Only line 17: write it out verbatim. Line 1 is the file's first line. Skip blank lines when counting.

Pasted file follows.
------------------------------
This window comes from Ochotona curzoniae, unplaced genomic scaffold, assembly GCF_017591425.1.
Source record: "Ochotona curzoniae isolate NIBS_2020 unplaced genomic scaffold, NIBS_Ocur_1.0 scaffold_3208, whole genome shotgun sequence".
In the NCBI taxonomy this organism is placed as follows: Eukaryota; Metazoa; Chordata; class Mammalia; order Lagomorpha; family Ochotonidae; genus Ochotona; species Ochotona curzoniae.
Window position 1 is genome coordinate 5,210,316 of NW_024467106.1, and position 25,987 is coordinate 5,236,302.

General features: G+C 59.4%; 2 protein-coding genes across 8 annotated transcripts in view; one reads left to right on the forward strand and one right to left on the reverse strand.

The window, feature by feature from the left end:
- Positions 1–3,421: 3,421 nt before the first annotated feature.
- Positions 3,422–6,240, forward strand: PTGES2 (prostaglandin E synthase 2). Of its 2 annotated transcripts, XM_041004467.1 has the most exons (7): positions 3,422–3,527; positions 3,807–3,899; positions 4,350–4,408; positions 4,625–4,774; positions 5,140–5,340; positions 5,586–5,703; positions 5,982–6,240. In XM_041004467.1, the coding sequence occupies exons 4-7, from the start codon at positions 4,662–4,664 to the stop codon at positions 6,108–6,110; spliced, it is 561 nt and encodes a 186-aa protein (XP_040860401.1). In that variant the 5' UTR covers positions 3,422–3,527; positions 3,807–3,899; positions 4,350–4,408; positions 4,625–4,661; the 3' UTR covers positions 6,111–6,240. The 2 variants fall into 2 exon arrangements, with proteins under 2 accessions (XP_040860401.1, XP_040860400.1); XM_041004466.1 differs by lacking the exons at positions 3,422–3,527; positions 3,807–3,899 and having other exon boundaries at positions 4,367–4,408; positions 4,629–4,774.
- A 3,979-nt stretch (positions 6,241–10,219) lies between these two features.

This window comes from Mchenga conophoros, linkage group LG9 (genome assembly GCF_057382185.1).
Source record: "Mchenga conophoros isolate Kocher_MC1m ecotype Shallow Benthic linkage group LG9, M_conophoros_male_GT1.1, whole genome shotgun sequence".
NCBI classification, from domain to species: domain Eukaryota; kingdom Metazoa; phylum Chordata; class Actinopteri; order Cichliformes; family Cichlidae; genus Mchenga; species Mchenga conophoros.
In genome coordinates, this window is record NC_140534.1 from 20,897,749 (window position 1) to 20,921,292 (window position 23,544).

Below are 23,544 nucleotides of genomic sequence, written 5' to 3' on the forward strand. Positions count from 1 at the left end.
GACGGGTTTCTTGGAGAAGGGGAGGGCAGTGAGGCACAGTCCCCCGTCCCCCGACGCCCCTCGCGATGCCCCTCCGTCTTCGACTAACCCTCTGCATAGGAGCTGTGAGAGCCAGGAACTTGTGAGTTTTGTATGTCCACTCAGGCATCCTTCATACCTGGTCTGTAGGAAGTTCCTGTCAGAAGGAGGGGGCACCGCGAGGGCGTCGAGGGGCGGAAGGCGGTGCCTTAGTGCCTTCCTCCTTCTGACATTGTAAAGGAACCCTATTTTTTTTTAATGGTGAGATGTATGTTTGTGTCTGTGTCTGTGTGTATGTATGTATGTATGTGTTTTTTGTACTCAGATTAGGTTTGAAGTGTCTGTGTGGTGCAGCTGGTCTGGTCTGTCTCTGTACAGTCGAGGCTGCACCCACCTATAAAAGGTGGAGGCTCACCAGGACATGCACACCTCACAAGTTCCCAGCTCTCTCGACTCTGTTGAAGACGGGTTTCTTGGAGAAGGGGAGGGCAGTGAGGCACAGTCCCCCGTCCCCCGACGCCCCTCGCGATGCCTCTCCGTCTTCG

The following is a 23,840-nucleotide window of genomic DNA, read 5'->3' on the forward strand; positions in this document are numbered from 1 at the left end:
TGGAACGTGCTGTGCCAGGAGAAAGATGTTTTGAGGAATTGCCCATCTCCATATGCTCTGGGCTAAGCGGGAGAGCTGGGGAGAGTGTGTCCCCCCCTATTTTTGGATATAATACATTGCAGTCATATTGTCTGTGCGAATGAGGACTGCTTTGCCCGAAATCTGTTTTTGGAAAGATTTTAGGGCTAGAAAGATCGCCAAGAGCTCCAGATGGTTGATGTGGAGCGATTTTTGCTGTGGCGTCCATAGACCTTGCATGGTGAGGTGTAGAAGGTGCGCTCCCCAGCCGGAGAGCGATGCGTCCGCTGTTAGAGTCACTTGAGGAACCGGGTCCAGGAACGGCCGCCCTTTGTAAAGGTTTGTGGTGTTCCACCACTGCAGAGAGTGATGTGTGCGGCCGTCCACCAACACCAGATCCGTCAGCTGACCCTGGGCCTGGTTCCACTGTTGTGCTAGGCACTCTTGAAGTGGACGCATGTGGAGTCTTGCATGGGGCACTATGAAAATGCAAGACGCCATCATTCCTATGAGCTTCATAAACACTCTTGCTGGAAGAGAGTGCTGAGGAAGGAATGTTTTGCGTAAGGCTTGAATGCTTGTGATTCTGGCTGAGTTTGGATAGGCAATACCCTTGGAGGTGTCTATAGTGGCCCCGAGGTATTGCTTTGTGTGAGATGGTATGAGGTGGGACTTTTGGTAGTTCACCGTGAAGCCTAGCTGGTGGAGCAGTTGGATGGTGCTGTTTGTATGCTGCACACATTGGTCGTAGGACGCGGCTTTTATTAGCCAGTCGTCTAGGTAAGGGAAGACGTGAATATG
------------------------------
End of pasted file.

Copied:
TGGAACGTGCTGTGCCAGGAGAAAGATGTTTTGAGGAATTGCCCATCTCCATATGCTCTGGGCTAAGCGGGAGAGCTGGGGAGAGTGTGTCCCCCCCTATTTTTGGATATAATACATTGCAGTCATATTGTCTGTGCGAATGAGGACTGCTTTGCCCGAAATCTGTTTTTGGAAAGATTTTAGGGCTAGAAAGATCGCCAAGAGCTCCAGATGGTTGATGTGGAGCGATTTTTGCTGTGGCGTCCATAGACCTTGCATGGTGAGGTGTAGAAGGTGCGCTCCCCAGCCGGAGAGCGATGCGTCCGCTGTTAGAGTCACTTGAGGAACCGGGTCCAGGAACGGCCGCCCTTTGTAAAGGTTTGTGGTGTTCCACCACTGCAGAGAGTGATGTGTGCGGCCGTCCACCAACACCAGATCCGTCAGCTGACCCTGGGCCTGGTTCCACTGTTGTGCTAGGCACTCTTGAAGTGGACGCATGTGGAGTCTTGCATGGGGCACTATGAAAATGCAAGACGCCATCATTCCTATGAGCTTCATAAACACTCTTGCTGGAAGAGAGTGCTGAGGAAGGAATGTTTTGCGTAAGGCTTGAATGCTTGTGATTCTGGCTGAGTTTGGATAGGCAATACCCTTGGAGGTGTCTATAGTGGCCCCGAGGTATTGCTTTGTGTGAGATGGTATGAGGTGGGACTTTTGGTAGTTCACCGTGAAGCCTAGCTGGTGGAGCAGTTGGATGGTGCTGTTTGTATGCTGCACACATTGGTCGTAGGACGCGGCTTTTATTAGCCAGTCGTCTAGGTAAGGGAAGACGTGAATATG